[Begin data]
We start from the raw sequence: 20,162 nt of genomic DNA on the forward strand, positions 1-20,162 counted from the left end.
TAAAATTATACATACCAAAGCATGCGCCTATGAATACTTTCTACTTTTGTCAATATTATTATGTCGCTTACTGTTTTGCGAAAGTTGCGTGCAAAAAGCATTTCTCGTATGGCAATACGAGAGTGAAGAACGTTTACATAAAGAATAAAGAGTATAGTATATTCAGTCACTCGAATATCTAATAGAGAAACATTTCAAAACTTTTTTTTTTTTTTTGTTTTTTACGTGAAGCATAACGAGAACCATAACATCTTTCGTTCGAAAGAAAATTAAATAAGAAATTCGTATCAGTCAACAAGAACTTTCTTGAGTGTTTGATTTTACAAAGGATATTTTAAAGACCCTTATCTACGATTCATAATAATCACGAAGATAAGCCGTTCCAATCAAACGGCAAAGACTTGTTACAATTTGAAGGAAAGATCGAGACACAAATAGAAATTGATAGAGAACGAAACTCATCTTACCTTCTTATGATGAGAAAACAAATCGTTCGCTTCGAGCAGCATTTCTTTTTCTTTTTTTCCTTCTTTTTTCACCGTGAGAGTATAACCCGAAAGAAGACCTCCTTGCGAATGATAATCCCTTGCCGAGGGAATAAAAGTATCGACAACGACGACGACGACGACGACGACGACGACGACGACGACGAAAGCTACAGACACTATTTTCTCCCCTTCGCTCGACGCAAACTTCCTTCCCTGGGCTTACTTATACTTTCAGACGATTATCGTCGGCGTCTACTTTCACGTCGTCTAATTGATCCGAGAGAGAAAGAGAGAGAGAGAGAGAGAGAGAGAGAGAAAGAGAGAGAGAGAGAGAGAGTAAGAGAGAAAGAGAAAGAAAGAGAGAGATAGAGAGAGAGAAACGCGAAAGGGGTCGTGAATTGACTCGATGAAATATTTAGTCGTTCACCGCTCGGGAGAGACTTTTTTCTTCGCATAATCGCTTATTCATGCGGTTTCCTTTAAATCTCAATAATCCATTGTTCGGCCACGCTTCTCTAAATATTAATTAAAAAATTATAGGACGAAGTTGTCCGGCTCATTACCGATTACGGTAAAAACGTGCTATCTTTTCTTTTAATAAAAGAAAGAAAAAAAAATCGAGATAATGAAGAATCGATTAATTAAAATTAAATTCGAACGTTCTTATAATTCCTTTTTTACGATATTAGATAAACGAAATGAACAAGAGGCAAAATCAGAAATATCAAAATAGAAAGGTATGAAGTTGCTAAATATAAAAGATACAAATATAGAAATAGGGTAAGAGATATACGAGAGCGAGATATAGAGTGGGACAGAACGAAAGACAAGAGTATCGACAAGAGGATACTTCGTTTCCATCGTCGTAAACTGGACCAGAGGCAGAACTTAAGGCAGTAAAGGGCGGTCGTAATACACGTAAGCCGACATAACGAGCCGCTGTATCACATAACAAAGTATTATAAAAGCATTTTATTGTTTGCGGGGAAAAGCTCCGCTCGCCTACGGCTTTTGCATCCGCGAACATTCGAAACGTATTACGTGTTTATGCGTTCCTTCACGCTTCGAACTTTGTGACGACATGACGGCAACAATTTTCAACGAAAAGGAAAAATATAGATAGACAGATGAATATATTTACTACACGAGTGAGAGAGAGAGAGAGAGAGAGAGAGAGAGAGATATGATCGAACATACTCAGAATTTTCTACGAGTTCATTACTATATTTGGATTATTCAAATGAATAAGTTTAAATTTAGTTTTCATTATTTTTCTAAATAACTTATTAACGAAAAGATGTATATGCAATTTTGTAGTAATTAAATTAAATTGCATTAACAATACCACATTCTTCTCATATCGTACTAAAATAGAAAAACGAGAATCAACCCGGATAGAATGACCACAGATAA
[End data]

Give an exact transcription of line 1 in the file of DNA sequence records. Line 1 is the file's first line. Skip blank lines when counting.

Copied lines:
We start from the raw sequence: 20,162 nt of genomic DNA on the forward strand, positions 1-20,162 counted from the left end.